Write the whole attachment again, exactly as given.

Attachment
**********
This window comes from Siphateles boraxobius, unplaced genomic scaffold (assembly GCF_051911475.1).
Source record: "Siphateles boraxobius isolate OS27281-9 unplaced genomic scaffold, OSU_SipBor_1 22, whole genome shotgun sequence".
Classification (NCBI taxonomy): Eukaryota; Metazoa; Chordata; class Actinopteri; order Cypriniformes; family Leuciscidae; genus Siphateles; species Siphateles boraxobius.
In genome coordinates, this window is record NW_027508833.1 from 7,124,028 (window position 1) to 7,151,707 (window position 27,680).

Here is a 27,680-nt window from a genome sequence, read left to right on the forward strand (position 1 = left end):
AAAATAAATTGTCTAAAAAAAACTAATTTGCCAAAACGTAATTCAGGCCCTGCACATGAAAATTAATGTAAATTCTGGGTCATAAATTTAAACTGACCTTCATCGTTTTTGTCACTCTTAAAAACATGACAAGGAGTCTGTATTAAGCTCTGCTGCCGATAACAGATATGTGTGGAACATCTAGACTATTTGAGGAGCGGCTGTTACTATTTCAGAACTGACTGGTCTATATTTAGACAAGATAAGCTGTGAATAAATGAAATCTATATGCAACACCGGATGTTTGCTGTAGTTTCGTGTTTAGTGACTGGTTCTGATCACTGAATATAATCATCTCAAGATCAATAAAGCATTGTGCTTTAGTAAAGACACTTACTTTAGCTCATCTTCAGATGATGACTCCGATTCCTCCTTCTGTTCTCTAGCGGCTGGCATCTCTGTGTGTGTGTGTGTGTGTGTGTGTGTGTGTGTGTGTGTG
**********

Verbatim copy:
This window comes from Siphateles boraxobius, unplaced genomic scaffold (assembly GCF_051911475.1).
Source record: "Siphateles boraxobius isolate OS27281-9 unplaced genomic scaffold, OSU_SipBor_1 22, whole genome shotgun sequence".
Classification (NCBI taxonomy): Eukaryota; Metazoa; Chordata; class Actinopteri; order Cypriniformes; family Leuciscidae; genus Siphateles; species Siphateles boraxobius.
In genome coordinates, this window is record NW_027508833.1 from 7,124,028 (window position 1) to 7,151,707 (window position 27,680).

Here is a 27,680-nt window from a genome sequence, read left to right on the forward strand (position 1 = left end):
AAAATAAATTGTCTAAAAAAAACTAATTTGCCAAAACGTAATTCAGGCCCTGCACATGAAAATTAATGTAAATTCTGGGTCATAAATTTAAACTGACCTTCATCGTTTTTGTCACTCTTAAAAACATGACAAGGAGTCTGTATTAAGCTCTGCTGCCGATAACAGATATGTGTGGAACATCTAGACTATTTGAGGAGCGGCTGTTACTATTTCAGAACTGACTGGTCTATATTTAGACAAGATAAGCTGTGAATAAATGAAATCTATATGCAACACCGGATGTTTGCTGTAGTTTCGTGTTTAGTGACTGGTTCTGATCACTGAATATAATCATCTCAAGATCAATAAAGCATTGTGCTTTAGTAAAGACACTTACTTTAGCTCATCTTCAGATGATGACTCCGATTCCTCCTTCTGTTCTCTAGCGGCTGGCATCTCTGTGTGTGTGTGTGTGTGTGTGTGTGTGTGTGTGTGTGTG